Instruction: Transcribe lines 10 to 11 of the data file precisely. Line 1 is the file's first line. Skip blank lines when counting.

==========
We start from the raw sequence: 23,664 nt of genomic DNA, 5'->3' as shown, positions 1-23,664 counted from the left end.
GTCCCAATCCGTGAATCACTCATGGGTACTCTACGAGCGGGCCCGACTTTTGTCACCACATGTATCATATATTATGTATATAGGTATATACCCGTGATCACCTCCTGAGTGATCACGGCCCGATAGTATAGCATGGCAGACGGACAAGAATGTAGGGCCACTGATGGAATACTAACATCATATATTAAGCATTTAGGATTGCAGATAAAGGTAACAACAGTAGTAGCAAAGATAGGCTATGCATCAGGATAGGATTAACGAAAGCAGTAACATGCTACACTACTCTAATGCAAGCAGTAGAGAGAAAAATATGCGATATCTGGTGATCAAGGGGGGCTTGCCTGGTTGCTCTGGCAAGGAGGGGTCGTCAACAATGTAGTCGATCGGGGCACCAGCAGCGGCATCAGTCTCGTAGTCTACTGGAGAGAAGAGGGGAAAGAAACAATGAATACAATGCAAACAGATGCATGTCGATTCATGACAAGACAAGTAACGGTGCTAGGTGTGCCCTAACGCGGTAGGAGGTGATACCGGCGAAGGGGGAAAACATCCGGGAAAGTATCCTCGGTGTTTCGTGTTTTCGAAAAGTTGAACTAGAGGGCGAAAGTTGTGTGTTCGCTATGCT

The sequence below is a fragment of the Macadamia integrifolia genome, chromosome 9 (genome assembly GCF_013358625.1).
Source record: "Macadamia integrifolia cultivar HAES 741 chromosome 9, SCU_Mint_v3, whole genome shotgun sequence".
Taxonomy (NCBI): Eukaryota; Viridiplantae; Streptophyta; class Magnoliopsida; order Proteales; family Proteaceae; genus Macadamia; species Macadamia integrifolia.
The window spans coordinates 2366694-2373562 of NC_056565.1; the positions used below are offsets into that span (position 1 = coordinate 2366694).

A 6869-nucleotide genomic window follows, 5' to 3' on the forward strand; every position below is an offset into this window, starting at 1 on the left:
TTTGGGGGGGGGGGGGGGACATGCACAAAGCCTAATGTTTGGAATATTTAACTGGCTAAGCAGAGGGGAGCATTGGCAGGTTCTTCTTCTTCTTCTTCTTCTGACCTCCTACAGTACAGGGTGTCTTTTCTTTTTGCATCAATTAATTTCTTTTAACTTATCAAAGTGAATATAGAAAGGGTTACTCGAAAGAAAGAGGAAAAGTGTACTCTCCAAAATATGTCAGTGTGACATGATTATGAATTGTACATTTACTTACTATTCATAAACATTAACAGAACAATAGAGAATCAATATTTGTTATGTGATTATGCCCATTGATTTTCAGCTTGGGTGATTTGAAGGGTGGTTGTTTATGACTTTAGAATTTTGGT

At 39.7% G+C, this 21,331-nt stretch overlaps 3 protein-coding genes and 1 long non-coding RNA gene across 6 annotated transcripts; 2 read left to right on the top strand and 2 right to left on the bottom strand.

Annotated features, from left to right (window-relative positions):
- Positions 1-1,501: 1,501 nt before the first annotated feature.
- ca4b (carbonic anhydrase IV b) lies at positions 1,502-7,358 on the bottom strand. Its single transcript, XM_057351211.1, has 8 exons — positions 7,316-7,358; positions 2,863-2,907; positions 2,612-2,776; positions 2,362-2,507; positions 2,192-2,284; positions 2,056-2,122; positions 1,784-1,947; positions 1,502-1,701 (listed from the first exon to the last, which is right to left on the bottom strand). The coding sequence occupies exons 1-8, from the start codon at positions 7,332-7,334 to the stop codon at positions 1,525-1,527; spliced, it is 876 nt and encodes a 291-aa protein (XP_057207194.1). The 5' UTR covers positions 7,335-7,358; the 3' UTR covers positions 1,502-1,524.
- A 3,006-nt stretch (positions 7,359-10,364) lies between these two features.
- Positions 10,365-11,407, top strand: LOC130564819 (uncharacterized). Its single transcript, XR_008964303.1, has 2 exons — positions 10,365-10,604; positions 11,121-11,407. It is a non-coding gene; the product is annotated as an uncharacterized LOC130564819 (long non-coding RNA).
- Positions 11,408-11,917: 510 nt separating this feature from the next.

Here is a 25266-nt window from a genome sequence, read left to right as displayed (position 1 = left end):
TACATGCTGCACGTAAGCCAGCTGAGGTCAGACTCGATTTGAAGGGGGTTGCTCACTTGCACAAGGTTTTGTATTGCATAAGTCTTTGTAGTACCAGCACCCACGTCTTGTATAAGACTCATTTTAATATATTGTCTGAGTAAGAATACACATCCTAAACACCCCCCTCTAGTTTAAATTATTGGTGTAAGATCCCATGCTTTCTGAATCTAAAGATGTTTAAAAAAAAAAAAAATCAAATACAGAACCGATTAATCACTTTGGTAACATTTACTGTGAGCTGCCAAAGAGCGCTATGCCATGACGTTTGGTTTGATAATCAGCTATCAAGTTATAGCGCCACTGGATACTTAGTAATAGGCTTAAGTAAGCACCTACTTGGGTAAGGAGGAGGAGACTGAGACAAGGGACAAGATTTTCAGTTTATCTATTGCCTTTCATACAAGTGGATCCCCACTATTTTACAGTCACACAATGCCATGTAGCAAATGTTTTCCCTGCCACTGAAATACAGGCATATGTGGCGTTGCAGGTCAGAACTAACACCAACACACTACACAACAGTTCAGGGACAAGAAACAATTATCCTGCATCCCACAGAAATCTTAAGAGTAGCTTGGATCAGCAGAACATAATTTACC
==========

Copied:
Annotated features, from left to right (window-relative positions):
- Positions 1-1,501: 1,501 nt before the first annotated feature.